The woman asks about Jin, and Vorlynkin introduces them; the new people are Lord Mark Vorkosigan and his “partner”, Miss Kareen Koudelka, from Barrayar, who shake his hand.  Jin asks if he’s Miles’s brother, and Mark says they’re “twins, born six years apart”, and, when Jin asks, he adds that he’s perfectly happy not to look exactly like his brother.  Raven returns to recommend Mark meet with Suze; he seems to be interested in buying the place, and notes that the legal owner is one Ted Fuwa, but Raven says he’ll need Suze’s buy-in if he wants to get more than just the physical plant.

“Did your brother know you were arriving, Lord Mark?” asked Vorlynkin. “He hadn’t mentioned it to me. Nor had Dr. Durona.” His glance under his lashes at Raven-sensei was not very friendly.

“We caught an earlier ship than expected,” said Miss Koudelka.

“I actually haven’t any interest in impinging on whatever hornet’s nest Miles is presently poking,” said Lord Mark. “We don’t normally comment on each other’s enterprises. Think of it as the parallel-play stage of siblinghood.”

Kareen points out the consulate’s duty to assist Barrayaran businesspeople, and Vorlynkin says that the Auditorial investigation has been taking precedence recently; she invites the consul to come along for their meeting, and Raven says that Jin will be welcome too.  At Suze’s office, the door is opened by Tenbury, who is upset to see still more new people, especially another “sawed-off galactic”, but lets them in to talk to Suze.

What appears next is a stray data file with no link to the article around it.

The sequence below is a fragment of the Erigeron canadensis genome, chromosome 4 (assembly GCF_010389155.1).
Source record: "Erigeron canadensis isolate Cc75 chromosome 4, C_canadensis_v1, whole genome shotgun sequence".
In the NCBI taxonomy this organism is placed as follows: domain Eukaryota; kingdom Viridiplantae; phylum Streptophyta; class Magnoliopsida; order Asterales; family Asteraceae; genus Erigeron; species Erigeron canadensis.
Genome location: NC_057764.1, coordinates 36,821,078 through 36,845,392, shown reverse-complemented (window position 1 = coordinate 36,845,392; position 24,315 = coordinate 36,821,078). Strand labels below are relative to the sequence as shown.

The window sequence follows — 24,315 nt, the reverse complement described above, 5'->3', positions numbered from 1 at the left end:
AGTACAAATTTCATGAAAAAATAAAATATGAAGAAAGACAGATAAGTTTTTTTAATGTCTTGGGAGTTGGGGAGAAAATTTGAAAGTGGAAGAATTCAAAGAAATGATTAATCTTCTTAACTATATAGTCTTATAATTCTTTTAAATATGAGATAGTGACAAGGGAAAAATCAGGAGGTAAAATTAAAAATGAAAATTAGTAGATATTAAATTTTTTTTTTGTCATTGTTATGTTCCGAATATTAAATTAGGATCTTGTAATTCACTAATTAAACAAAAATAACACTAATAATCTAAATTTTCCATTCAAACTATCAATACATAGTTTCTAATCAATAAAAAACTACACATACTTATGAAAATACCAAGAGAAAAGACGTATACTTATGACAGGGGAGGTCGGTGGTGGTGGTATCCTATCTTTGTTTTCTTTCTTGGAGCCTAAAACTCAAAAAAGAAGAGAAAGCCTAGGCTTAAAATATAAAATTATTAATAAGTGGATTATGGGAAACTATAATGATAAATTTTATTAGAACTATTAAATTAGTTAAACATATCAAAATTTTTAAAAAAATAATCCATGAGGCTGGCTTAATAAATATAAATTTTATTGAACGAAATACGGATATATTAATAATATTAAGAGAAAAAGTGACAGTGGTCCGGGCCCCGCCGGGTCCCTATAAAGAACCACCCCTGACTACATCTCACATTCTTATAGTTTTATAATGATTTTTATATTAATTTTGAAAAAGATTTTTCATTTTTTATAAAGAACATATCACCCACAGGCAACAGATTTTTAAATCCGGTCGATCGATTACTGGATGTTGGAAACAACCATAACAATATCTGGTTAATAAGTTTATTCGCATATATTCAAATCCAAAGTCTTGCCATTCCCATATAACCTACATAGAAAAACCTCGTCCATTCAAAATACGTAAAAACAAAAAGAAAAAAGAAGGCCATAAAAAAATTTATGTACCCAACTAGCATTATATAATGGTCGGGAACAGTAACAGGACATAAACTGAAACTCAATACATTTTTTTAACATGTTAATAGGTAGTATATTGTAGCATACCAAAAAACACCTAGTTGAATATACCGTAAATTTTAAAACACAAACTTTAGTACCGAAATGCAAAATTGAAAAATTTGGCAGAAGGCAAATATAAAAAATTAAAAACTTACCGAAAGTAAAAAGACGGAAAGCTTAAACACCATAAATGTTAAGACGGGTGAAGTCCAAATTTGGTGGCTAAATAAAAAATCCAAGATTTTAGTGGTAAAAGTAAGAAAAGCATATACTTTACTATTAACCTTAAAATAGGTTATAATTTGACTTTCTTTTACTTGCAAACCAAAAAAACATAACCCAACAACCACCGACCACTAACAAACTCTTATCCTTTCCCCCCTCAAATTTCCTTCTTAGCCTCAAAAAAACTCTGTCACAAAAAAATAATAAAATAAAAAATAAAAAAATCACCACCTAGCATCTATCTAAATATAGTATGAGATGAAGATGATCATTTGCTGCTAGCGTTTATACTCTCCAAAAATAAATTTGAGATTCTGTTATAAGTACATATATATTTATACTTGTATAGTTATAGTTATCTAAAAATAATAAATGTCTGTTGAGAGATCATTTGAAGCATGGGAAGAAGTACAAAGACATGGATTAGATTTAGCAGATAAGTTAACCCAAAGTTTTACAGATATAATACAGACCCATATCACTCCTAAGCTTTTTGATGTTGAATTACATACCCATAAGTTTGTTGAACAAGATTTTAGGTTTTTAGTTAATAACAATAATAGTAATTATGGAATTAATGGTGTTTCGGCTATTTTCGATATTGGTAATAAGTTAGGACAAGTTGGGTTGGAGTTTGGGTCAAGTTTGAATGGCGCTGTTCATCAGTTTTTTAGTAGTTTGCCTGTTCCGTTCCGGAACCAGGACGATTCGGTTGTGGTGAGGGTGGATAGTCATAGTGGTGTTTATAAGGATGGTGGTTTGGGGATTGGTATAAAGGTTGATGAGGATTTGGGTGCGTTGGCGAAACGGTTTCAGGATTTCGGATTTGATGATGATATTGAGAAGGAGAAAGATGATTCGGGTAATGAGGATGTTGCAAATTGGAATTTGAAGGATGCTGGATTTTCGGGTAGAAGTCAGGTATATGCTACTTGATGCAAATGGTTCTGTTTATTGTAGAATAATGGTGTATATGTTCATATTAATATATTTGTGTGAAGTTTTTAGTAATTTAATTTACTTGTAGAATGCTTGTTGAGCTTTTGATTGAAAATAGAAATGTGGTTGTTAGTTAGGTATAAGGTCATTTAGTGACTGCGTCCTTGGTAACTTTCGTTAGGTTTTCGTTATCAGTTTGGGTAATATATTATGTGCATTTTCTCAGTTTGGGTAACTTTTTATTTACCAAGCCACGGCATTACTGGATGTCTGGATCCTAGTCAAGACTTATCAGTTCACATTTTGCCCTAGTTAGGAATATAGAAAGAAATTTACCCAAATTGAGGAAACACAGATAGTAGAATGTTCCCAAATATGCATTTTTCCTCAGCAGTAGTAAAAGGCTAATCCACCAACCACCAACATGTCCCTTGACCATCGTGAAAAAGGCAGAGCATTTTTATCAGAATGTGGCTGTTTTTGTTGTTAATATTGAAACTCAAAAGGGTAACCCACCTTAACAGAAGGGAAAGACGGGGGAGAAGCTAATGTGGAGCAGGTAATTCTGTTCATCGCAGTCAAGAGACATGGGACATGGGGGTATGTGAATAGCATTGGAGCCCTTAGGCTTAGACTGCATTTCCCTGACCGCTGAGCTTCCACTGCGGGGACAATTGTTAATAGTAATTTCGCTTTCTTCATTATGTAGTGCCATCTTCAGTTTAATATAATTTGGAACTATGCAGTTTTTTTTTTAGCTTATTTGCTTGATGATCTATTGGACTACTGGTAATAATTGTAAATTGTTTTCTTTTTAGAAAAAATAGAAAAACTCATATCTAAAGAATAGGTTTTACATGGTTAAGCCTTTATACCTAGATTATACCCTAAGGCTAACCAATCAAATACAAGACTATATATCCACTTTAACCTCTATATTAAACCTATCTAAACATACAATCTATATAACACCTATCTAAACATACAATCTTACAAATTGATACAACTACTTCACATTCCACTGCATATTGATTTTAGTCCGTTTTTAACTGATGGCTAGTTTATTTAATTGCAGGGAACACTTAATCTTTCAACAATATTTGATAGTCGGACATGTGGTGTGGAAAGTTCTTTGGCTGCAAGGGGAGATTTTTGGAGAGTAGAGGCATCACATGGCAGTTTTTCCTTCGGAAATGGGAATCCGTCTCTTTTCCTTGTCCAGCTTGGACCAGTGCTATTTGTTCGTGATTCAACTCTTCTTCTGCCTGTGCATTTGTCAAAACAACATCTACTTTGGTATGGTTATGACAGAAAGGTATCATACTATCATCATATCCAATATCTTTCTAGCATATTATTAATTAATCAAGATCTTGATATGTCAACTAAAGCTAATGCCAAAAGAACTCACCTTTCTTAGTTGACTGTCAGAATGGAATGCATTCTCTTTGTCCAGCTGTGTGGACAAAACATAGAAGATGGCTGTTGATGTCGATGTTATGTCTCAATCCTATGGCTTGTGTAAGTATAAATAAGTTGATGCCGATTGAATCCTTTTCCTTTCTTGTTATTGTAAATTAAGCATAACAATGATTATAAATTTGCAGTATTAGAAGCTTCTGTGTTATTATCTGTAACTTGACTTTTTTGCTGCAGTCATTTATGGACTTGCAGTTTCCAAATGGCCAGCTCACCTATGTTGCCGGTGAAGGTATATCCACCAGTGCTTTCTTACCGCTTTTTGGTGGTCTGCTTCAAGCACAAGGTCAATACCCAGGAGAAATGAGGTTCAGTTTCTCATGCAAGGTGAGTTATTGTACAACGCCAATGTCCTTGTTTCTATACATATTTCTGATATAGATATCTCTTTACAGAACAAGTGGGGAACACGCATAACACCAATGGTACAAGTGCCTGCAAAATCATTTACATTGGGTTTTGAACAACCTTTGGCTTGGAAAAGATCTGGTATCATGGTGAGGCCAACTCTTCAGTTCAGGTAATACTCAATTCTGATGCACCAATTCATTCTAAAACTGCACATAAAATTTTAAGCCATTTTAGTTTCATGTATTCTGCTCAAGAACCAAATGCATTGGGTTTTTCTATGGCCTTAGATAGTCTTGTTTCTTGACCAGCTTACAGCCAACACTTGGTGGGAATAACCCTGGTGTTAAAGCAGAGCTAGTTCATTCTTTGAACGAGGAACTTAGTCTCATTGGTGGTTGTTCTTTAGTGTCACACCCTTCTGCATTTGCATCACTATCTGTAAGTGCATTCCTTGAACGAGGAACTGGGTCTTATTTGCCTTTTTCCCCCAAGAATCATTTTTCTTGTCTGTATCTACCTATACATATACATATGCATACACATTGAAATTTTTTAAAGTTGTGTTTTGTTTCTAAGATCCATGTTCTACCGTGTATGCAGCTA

Suze asks Raven when she gets her two free revivals, and Raven proposes changing the Deal…to something more like two thousand revivals; he introduces Vorlynkin and the two newcomers, adding that Mark is co-owner of the Durona Group.  Mark says he’s an entrepreneur who’s interested in knocking the clone-brain-transplant industry out of business, and the Duronas are considering expanding to Kibou-daini, since the cryo-revival industry there seems to be somewhat neglected.